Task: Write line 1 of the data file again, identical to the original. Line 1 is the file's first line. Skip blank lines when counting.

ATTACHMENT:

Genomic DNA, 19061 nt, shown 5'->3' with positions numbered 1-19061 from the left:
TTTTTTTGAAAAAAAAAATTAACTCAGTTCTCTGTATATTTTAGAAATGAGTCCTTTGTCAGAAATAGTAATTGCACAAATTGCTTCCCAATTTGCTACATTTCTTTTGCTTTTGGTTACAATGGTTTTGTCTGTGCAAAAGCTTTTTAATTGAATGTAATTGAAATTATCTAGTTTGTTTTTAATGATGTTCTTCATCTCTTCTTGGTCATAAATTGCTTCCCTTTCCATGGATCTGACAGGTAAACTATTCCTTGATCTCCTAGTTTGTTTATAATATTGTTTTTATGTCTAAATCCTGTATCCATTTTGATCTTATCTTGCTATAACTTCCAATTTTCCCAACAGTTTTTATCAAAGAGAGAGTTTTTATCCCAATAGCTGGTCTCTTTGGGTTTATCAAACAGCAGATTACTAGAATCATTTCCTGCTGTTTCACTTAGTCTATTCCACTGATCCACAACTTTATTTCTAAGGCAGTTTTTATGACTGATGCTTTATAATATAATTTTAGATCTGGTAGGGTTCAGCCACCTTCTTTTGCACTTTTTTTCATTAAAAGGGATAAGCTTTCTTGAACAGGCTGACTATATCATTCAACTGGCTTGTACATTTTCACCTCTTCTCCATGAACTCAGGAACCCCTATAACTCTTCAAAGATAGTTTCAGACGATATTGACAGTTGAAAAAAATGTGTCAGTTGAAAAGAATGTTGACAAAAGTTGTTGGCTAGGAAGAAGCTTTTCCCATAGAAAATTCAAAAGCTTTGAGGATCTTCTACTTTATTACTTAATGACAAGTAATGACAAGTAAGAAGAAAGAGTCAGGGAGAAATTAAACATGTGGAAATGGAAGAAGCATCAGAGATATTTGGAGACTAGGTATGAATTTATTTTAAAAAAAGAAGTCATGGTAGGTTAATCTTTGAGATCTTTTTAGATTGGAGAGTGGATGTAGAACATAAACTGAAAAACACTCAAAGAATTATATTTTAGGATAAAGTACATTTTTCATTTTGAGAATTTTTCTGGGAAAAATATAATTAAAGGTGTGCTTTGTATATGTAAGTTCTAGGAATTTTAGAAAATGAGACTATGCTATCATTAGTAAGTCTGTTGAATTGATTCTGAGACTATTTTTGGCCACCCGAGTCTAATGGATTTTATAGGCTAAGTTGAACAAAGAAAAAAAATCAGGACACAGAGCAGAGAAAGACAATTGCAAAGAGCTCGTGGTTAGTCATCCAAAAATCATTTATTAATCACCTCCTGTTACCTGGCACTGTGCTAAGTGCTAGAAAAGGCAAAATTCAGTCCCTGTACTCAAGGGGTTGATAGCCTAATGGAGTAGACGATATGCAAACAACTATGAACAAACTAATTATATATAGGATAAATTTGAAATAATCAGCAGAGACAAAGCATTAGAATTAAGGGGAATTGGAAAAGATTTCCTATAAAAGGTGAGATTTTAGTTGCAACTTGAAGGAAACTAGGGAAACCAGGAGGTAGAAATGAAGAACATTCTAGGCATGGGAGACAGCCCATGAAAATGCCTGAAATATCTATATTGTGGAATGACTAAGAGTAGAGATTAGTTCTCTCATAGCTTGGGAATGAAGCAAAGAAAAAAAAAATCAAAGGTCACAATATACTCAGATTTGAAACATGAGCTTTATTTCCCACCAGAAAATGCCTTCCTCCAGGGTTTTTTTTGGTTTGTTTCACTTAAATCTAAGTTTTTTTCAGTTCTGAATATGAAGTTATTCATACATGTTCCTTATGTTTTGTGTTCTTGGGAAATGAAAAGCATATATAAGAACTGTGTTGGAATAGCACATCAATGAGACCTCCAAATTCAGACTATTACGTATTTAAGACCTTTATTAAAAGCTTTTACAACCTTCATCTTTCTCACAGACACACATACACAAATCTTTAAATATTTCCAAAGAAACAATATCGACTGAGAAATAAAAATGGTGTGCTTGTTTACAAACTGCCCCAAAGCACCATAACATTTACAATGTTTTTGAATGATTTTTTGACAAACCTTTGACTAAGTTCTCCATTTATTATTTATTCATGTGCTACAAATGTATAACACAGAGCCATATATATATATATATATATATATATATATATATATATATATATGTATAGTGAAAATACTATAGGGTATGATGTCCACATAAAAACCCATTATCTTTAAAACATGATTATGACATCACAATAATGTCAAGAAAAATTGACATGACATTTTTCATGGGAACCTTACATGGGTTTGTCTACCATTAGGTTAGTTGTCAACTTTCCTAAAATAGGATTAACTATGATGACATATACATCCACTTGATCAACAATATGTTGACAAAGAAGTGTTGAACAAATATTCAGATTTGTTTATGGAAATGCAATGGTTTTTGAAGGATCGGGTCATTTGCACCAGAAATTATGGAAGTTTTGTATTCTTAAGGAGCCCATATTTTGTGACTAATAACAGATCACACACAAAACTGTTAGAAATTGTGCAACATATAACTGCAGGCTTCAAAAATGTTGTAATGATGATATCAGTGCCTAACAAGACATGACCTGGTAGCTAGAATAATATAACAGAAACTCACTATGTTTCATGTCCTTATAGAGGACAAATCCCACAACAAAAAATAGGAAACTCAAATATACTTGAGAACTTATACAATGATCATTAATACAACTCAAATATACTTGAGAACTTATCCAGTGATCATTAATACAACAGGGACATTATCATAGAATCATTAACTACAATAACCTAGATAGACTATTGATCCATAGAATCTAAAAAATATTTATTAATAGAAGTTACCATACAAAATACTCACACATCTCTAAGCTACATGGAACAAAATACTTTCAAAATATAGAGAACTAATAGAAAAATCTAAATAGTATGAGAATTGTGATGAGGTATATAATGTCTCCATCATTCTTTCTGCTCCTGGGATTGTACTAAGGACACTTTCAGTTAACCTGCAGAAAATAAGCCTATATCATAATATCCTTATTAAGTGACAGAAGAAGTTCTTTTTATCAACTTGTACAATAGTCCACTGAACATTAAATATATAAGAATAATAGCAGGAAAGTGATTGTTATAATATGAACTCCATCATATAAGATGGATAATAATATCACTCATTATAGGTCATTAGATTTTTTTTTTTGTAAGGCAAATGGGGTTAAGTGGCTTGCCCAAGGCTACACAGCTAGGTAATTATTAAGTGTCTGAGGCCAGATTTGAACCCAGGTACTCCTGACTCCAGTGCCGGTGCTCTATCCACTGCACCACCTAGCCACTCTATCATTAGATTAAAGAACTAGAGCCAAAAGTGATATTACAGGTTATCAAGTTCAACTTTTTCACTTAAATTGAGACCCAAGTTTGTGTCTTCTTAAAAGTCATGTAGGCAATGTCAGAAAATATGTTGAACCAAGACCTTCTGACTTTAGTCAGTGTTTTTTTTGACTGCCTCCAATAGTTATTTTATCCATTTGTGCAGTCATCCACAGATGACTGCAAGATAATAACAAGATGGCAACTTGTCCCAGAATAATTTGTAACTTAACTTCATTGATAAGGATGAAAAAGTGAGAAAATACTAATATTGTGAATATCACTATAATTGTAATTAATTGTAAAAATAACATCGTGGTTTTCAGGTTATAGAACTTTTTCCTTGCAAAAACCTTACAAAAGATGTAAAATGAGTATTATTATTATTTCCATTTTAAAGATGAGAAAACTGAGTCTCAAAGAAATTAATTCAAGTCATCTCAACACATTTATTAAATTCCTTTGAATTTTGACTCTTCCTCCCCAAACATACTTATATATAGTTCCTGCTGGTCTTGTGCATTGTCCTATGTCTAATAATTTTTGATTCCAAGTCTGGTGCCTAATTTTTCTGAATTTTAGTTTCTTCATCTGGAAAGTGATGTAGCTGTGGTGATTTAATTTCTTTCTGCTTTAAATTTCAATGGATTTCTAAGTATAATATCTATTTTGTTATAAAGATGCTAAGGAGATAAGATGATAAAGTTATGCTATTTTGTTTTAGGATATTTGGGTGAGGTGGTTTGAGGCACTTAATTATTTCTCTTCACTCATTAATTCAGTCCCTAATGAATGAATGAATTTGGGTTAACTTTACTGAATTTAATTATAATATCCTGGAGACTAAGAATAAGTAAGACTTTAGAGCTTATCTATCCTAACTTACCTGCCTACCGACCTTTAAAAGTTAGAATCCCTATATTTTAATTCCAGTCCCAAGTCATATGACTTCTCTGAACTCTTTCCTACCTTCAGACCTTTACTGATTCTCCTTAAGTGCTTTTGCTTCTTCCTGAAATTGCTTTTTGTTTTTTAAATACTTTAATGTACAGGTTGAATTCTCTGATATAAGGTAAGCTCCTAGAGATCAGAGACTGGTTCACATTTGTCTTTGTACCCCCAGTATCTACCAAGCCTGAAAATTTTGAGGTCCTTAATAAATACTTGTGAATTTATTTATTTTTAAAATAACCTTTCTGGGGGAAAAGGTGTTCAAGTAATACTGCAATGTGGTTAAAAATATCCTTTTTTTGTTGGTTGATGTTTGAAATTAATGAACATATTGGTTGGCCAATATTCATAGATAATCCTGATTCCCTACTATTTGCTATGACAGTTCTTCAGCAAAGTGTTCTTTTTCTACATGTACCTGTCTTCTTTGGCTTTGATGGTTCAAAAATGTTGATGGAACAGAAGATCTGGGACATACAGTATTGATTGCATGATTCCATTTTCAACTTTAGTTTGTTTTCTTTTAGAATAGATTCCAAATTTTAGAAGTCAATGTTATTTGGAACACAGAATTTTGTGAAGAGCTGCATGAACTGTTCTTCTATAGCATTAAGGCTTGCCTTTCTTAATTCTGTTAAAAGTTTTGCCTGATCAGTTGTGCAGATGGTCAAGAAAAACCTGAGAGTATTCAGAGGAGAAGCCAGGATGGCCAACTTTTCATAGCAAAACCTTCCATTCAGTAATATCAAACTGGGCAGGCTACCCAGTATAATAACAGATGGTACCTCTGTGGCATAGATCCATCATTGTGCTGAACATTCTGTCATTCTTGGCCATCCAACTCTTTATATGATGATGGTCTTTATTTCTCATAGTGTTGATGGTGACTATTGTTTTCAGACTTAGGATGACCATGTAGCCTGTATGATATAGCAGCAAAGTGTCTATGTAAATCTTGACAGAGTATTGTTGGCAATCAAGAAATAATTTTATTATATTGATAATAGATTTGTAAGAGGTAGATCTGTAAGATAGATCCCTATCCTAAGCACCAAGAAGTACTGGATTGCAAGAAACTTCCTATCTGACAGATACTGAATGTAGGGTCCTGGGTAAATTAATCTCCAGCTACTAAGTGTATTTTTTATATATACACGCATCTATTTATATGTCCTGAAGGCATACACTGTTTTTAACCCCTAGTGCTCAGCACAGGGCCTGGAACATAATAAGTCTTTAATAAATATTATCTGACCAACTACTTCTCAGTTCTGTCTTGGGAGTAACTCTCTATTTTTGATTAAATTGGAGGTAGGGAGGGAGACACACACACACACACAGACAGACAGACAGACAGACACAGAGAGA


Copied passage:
Genomic DNA, 19061 nt, shown 5'->3' with positions numbered 1-19061 from the left: